Anyway, back to the nice things. I found this on idsgn, who had created a nice header graphic out of the ‘before’ and ‘after’ images of one of them, and I found that such an appealing presentation I’ve recreated it myself. Still, the original works are the stars of the show, so have a look round on Cardon Copy at the others. I initially thought that the idea was to simply improve the original notices but found a few of them rather hard to read, reading the Cardon Mission reveals all:

Cardon copy takes the vernacular of self-distributed fliers and tear-offs we have all seen in our neighborhoods. It involves hijacking these unconsidered fliers and redesigning them, overpowering their message with a new visual language. I then replace the original with the redesign in its authentic environment.Cardon Copy

So there you go, the key phrase is ‘overpowering their message’. Explains some of them. The others, like the one below, are far more appealing. You’d keep an eye out for that cat:


This is my favourite one.


Harder to read at a glance, but probably more likely to make you stop and look than the originals.

I Luv It

Here’s something I’ve been meaning to post about for a while, and happily it’s a local project, right here in Brighton and Hove. There’s a new service, just launched, which lets you text a code for a particular bus stop to a number and get an SMS back telling you the next five buses to go from that stop. It’s quite a neat idea and pretty fast (I tried it), and a nice complement to the other ways of getting bus information*.

So that’s the back-story. What is good, and particularly appealing to me, is the advertising campaign and the various materials to help people keep a track of the bus stop codes, designed by David Earls of Typographer.org, for Brighton & Hove City Council. I saw a fair bit of the development work on this and I’m glad that this design was chosen and made it through to print unscathed. It’s a beautiful arrangement of type and colour, designed to appeal mainly to teenagers and young adults (and, incidentally, typographers) and adapts well to a wide variety of applications. The typeface (Rockwell Extra Bold) lends itself well to this kind of extreme kerning, with the nicely balanced word shapes the alternating colours and tones ensuring the message remains perfectly readable. The campaign included billboards, bus-stop adshels, A4 posters, information stickers, leaflets with punch-out cards, and a competition to win a new mobile phone:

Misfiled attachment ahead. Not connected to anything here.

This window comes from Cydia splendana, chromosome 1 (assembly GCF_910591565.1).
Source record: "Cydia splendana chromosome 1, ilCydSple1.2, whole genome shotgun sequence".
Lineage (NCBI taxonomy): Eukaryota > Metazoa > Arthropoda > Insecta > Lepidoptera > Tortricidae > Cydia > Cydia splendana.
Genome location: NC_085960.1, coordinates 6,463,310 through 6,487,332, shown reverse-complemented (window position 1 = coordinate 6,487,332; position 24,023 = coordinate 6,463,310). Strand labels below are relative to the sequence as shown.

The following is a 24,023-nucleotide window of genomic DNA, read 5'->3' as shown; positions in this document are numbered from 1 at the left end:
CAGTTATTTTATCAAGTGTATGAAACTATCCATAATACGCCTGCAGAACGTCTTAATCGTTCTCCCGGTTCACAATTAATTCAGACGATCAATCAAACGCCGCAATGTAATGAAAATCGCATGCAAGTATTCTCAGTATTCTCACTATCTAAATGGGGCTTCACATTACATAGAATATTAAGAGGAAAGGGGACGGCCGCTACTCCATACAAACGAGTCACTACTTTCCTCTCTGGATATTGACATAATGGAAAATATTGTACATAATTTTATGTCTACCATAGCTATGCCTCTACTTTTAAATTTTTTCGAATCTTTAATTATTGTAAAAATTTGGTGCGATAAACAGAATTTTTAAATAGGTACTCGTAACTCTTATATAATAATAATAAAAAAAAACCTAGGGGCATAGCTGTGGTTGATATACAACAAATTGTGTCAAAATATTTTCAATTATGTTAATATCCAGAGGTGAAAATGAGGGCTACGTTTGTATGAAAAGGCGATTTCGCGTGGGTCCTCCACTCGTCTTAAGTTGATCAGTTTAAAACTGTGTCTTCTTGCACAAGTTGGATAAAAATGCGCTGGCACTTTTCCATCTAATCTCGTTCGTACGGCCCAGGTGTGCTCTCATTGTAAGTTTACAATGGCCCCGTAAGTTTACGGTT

Available for pick up from buses, local ticket and travel agencies and council offices, these cardstock leaflets publicised the scheme, and…


…they have a wallet-sized card you can pop out for you to record bus stop codes on. The card stock is only glossy on one side to make it easier to write on the reverse.


A mockup of the bus stop adverts.

* Note: I should point out that it’s not free, or even particularly cheap. It’s not provided by Brighton & Hove City Council either - though it is partially subsidised by them I believe.

Austrian Applied Art

A while back Jo at Languste Fonts sent me a link to the collection of the Austrian Museum of Applied and Contemporary Arts. Their collections site is pretty huge, with sections for ornamental and woodblock prints, textiles, drawings, and posters. Lots and lots of posters. They’re arranged in categories, but the best thing is just to keep clicking through them and enjoy the variety - there’s some pretty gorgeous lettering, type and illustration in there. I’ve (of course) traced some of it, and I love the blackletter calligraphy below. I’d link to the page, but it’s one of those sites that doesn’t have unique URLs for things. Just search for Nieder Österreich and it’ll be in there somewhere.


The lettering on this one is beautiful; it’s so expressive and playful! Shame the illustration wasn’t finished to the same quality, even though the overall effect is still rather attractive.


While I liked the lettering on this, it was the illustration that caught my eye - it’d make a good poster in its own right.